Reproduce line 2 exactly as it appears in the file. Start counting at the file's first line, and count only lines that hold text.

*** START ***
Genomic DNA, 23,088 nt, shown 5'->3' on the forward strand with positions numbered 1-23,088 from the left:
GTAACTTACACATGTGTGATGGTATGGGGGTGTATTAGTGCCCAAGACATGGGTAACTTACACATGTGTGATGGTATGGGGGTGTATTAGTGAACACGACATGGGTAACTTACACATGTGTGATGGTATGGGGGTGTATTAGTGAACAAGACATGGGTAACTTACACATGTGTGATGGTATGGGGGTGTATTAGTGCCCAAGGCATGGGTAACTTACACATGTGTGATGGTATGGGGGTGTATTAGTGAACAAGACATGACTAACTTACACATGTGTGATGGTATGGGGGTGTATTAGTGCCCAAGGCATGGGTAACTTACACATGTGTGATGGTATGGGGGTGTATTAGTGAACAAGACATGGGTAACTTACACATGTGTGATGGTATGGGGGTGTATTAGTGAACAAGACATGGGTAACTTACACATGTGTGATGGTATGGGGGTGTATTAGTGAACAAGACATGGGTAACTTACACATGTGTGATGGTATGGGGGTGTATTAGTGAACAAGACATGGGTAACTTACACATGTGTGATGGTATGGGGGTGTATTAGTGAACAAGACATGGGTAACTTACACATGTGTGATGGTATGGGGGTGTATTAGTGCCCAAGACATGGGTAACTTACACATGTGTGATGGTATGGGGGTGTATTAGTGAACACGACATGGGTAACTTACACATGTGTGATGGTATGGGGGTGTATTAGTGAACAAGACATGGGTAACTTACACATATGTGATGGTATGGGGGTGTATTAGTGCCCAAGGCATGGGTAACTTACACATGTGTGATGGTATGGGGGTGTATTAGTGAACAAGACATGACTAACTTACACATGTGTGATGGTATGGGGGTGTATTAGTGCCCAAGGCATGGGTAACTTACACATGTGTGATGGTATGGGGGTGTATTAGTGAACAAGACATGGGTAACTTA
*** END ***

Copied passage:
GTAACTTACACATGTGTGATGGTATGGGGGTGTATTAGTGCCCAAGACATGGGTAACTTACACATGTGTGATGGTATGGGGGTGTATTAGTGAACACGACATGGGTAACTTACACATGTGTGATGGTATGGGGGTGTATTAGTGAACAAGACATGGGTAACTTACACATGTGTGATGGTATGGGGGTGTATTAGTGCCCAAGGCATGGGTAACTTACACATGTGTGATGGTATGGGGGTGTATTAGTGAACAAGACATGACTAACTTACACATGTGTGATGGTATGGGGGTGTATTAGTGCCCAAGGCATGGGTAACTTACACATGTGTGATGGTATGGGGGTGTATTAGTGAACAAGACATGGGTAACTTACACATGTGTGATGGTATGGGGGTGTATTAGTGAACAAGACATGGGTAACTTACACATGTGTGATGGTATGGGGGTGTATTAGTGAACAAGACATGGGTAACTTACACATGTGTGATGGTATGGGGGTGTATTAGTGAACAAGACATGGGTAACTTACACATGTGTGATGGTATGGGGGTGTATTAGTGAACAAGACATGGGTAACTTACACATGTGTGATGGTATGGGGGTGTATTAGTGCCCAAGACATGGGTAACTTACACATGTGTGATGGTATGGGGGTGTATTAGTGAACACGACATGGGTAACTTACACATGTGTGATGGTATGGGGGTGTATTAGTGAACAAGACATGGGTAACTTACACATATGTGATGGTATGGGGGTGTATTAGTGCCCAAGGCATGGGTAACTTACACATGTGTGATGGTATGGGGGTGTATTAGTGAACAAGACATGACTAACTTACACATGTGTGATGGTATGGGGGTGTATTAGTGCCCAAGGCATGGGTAACTTACACATGTGTGATGGTATGGGGGTGTATTAGTGAACAAGACATGGGTAACTTA